Asif Hossain (@asifintoronto) is a social influencer and has worked with MLSE, Tennis Canada and the Canadian Olympic committee. His eloquent contempt for political misanthropes and posturing leaders comes from a belief that most Canadians have a generally favourable view of their government and are willing to work together and compromise. Perhaps that’s why it’s so disheartening for him to witness countless examples of elected leaders who continually let us down with their hypocrisy and lies.

23:07-28:51: “The power of a microstory”

Microstories might be better than teletherapy. I know that’s a bold claim coming from someone who isn’t a psychiatrist and hasn’t published a book in his lifetime, but nothing seems to bring me genuine catharsis more than a compelling short story wrapped in the mental shape of a bite-sized piece of chocolate. In a world where doomscrolling has become a tradition and reading a book seems blase, it’s nice to find true escapism through the musings of someone who combines delicious yiddishkeit humour with the cold, steel pragmatic irony of our modern times.

Eric Rosenhek (@TheHek) is the author of Dim Sum Stories, a series of heartfelt microstories available exclusively at arishapiro.ca. For him, the capacity to visualize intriguing narratives cobbled forth in small spaces offers him the chance to channel his stress and anxiety in all the best ways – through the promise of literary escapism where the white noise stops and all you can hear is the sound of your heart beating. Hearing his observations on the pandemic and what keeps him sane reveals a touching look into the mind of someone whose creativity defines the very essence of his soul.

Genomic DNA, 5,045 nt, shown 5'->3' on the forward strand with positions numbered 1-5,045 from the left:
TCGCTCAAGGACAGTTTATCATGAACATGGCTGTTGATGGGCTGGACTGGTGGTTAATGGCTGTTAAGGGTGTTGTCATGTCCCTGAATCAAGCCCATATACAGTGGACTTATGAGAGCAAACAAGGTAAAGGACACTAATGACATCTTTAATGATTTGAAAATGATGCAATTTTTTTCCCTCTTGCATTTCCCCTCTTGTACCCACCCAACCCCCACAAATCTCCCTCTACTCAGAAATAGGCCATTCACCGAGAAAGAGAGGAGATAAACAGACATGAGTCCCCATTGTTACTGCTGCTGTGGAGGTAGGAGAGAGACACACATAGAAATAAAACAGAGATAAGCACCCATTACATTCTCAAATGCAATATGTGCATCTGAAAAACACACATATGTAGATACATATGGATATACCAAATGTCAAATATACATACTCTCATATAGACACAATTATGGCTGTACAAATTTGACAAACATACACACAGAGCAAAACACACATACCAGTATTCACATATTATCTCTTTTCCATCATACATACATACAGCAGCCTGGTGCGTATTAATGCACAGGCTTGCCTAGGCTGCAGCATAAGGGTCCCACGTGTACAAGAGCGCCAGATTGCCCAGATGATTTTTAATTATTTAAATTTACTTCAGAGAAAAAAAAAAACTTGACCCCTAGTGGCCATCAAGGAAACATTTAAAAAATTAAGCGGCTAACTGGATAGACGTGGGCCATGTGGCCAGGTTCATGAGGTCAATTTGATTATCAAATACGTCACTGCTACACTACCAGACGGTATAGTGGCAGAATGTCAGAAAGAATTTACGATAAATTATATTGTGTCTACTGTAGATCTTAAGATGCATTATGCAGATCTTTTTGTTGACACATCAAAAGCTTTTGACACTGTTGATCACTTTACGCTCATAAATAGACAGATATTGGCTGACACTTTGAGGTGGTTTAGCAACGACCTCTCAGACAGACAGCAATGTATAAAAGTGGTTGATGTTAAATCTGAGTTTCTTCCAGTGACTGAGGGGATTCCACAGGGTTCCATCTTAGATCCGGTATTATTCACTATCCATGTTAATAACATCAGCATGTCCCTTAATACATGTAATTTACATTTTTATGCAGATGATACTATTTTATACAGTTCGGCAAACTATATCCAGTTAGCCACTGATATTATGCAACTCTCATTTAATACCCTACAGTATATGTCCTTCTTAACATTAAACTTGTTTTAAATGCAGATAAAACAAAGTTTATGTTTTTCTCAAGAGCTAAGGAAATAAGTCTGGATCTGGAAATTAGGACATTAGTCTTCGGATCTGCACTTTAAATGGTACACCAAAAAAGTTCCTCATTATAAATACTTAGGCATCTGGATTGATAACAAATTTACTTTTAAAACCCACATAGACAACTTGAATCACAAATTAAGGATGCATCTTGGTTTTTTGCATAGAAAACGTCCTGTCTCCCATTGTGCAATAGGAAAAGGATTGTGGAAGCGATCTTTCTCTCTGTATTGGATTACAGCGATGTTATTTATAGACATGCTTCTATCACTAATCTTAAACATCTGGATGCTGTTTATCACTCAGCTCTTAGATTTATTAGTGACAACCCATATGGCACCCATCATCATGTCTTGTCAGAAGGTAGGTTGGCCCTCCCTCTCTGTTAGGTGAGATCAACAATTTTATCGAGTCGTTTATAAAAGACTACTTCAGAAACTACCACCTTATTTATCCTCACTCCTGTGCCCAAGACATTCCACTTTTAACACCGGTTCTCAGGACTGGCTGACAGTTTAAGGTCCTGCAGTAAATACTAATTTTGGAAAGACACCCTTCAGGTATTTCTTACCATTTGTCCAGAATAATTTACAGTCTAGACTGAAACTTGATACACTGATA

“Whiskey & Cream Theme” written and performed by Chris Henderson.

Ari Shapiro on TSN 1260 (Edmonton) – The Corey Graham Show (12-02-20)

My latest appearance (12-02-20) on TSN 1260 Radio (Edmonton) with host Corey Graham (@CoreyGraham) talking Blue Jays, Maple Leafs, the fate of the SkyDome, and those fabulous but extinct Montreal Expos.

We discussed the Blue Jays off-season strategy, what will become of the taxpayer-funded SkyDome in the face of looming real estate ambitions from their ownership group, why an Expos renaissance is in the works across most of Canada, why fans should remain excited about the Maple Leafs, and how Gary Bettman and the NHL shouldn’t ruin the momentum of a pandemic-influenced season by not allowing millionaires to continue bickering with billionaires.

Be sure to check out Corey’s fine show on TSN radio (@TSN1260) and don’t forget to catch the latest episode of the Whiskey & Cream podcast at arishapiro.ca.

Whiskey and Cream Episode 002

Whiskey & Cream for November 30th, 2020.

Host: Ari Shapiro

0:35-8:31
America’s leading psychiatrist Dr. Allen Frances (@AllenFrancesMD) provides an unflinchingly scathing assessment of the Donald Trump presidency and explores how the country is dealing with the mental health fallout of a sustained period of anxiety and depression. He also delineates the fundamental differences between Canada and the rest of North America when it comes to struggling with the global pandemic. Note: “Twilight of American Sanity: A Psychiatrist Analyzes The Age Of Trump” published in 2017 is your tome of reference and is worth a deeper dive.

8:35-13:28
Conservative MP for Dufferin-Caledon and rural internet crusader Kyle Seeback (@kyleseeback) drops by to remind us all why internet in Canada remains a travesty, and how his grass roots efforts and social media efforts have rallied the cause for rural Ontarians struggling with affordability and accessibility. This segment is sponsored by: Cloudwifi (@cloudwifiinc).

13:35-18:53
Author of the Baseball Thesaurus and 2019 Minor League Broadcaster of the Year Jesse Goldberg-Strassler (@jgoldstrass) is in studio to talk about the pending extinction of the SkyDome and how the Blue Jays organization could approach the end of an era with reasons for optimism from the fans and hope for fellow Torontonians who cherish the memories brought forth from consecutive world championships in the 90’s.

19:01-24:47
Sportsnet journalist and site expert of Tip of The Tower, David Morassutti (@d_morassutti) joins the show to elucidate on why the Toronto Maple Leafs remain the most inspiring draw in professional sports across a city that’s three generations removed from the last time they won anything worthwhile. Some would say it’s a tragic comedy, but this segment may change your mind.

“Whiskey & Cream Theme” written and performed by Chris Henderson.